Make Up Primer - Do You Need it or Not?

Why A Make Up Primer Is Not Always Needed

Make Up Primer - Do You Need it or Not?

Do you need make up primer under foundation

As a professional make up artist I rely on many tricks to create flawless finishes which last for hours and hours on the skin.

Of course I have access to a great many tools and products the average consumer doesn't usually buy or know how to use. However, most consumers want the same flawless finish with their make up as can be created by a professional.

The number one concern, in my experience, is that of durability. People want their make up to wear for hours and hours without having to fuss with it. To understand how to get make up to wear for prolonged periods of time it's important to understand how skin and make up interact with each other.

Make up adheres to the skin with surface tension. Surface tension is the elastic nature of liquids and gels which causes them to acquire the least amount of surface area possible. Total cohesion, of liquid molecules, is their natural physical state of matter which causes surface tension. The bulk of any liquid has each molecule equally distributed in every possible direction, by being "pushed" by an adjacent molecule, which results in a net force of zero.

In plain English this means liquid matter likes to evenly distribute itself over a surface area. The more even this distribution, the less energy the liquid requires to maintain its cohesion.

In make up emulsions oil is suspended in water and then assembles spontaneously into larger areas of mass. This allows for a very small amount of product to be distributed over the skin (a large surface area) and adhere with even and consistent coverage and colour. 

If the surface tension is even then, theoretically, the make up can wear for hours and hours without touch up.

And here is where the problem occurs. Most people do not apply make up accurately. Foundation should really be applied with a foundation brush to ensure an even distribution of the product thus increasing the surface tension.  If make up is not distributed correctly, the surface tension is compromised and so then is the durability of the make up.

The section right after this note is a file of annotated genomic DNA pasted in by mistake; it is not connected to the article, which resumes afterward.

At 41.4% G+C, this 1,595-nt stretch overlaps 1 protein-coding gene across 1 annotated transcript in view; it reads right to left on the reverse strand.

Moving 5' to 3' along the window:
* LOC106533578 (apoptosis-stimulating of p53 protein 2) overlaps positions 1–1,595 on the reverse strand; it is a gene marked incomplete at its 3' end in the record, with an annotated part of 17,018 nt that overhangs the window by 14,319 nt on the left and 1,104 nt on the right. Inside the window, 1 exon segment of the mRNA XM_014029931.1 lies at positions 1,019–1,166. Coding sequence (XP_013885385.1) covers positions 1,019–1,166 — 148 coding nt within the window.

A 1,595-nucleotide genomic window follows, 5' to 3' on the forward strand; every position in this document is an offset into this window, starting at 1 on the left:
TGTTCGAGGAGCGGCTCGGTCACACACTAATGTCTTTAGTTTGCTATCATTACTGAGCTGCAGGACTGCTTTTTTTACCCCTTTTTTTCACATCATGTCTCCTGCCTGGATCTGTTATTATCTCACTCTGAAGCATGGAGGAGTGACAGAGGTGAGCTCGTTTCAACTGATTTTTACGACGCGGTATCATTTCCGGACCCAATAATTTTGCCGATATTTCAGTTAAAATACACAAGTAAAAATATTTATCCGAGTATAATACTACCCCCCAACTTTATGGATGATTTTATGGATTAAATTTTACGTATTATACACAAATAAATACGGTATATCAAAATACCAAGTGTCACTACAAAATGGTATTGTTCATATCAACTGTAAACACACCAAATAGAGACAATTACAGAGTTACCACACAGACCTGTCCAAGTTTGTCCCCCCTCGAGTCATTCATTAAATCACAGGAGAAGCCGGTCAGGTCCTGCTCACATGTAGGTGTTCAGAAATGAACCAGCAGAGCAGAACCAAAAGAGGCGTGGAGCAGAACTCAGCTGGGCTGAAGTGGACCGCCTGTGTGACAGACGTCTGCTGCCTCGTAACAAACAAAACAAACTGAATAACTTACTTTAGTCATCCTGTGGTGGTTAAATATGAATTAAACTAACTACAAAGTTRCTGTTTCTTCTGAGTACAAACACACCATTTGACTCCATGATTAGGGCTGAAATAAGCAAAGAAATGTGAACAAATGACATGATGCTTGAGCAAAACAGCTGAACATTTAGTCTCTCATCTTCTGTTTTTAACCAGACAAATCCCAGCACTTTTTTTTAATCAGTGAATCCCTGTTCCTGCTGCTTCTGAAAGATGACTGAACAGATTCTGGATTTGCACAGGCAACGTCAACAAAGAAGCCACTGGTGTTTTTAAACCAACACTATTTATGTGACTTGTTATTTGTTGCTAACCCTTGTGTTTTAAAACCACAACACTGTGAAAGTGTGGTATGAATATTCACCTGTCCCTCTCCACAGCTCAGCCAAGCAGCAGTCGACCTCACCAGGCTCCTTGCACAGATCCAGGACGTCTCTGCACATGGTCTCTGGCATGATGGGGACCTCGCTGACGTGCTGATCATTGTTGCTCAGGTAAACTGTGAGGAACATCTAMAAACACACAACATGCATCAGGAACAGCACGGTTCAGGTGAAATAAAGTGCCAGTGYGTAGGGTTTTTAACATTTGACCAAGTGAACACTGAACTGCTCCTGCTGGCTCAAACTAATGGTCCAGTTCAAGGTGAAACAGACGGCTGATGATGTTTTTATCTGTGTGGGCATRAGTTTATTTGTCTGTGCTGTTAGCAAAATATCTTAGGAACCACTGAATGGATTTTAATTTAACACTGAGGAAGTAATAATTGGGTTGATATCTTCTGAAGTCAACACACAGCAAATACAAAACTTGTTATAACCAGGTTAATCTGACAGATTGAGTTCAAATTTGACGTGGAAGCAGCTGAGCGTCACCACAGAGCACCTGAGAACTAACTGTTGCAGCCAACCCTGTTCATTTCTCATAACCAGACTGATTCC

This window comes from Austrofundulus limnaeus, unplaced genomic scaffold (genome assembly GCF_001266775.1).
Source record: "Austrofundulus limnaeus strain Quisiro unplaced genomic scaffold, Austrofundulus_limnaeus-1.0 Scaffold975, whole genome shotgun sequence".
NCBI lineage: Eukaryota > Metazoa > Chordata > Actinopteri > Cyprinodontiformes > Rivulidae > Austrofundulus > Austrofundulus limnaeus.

The cosmetics industry's solution to this is the make up primer.

Primers are usually silicone based, intense moisturizers which seal the skin and create a very smooth surface (the more smooth the surface the more surface tension can be created). This in turn allows for uneven application of foundation (or any make up really) to spontaneously "push and pull" on itself thus creating perfect adhesion.  With this adhesion durability is increased.

So the question begs: Do you really need a make up primer? The answer is maybe.

When to Use a Make Up Primer:

1.  When applying foundation with your fingers - this is the least effective way of distributing make up and will almost always compromise surface tension.  

2.  When using a foundation which is made with heavy oil and waxes - for the record that is 95% of all foundations.

3.  When the skin has uneven areas of hydration - if there are dry patchy areas of the skin a primer will ensure even distribution over the totality of skin.

When Not to Use a Primer:

1.  When applying foundation with a proper foundation brush - this is different for every type of foundation and certainly takes practice.

2.  When using an oil-free foundation - the downside is that it takes some time for these types of foundations to look natural on the skin (they need to blend with your natural oils to not look like "make up") so give yourself extra time when working with oil free formulas.

3.  When working with powder make up - surface tension is only a consideration with liquids - powders will adhere just fine all by themselves.

Personally, I am a fan of fewer products with more results and as such I rarely,  if ever, use a primer on my clients or myself. I simply work with oil-free and wax-free formulas and give them time to set on the skin (usually about 10-15 minutes). Once set, oil-free and wax-free formulas will wear as long as an oil based foundation which has been applied over a primer.

My favourite "primer not needed" foundations:

Designer/Spa Quality:  Daniel Thompson Beauty Mineral Moisturizer  wears for up to 15 hours with no primer needed.  Variable coverage:  Sheer, Medium or Full.

Department Store Quality:  MAC Pro Longwear Foundation wears for up to 15 hours with no primer needed.  Medium coverage.

Drugstore Quality:  Revlon Colour Stay Foundation wears for up to 24 hours with no primer needed.  Variable coverage:  Medium or Full.


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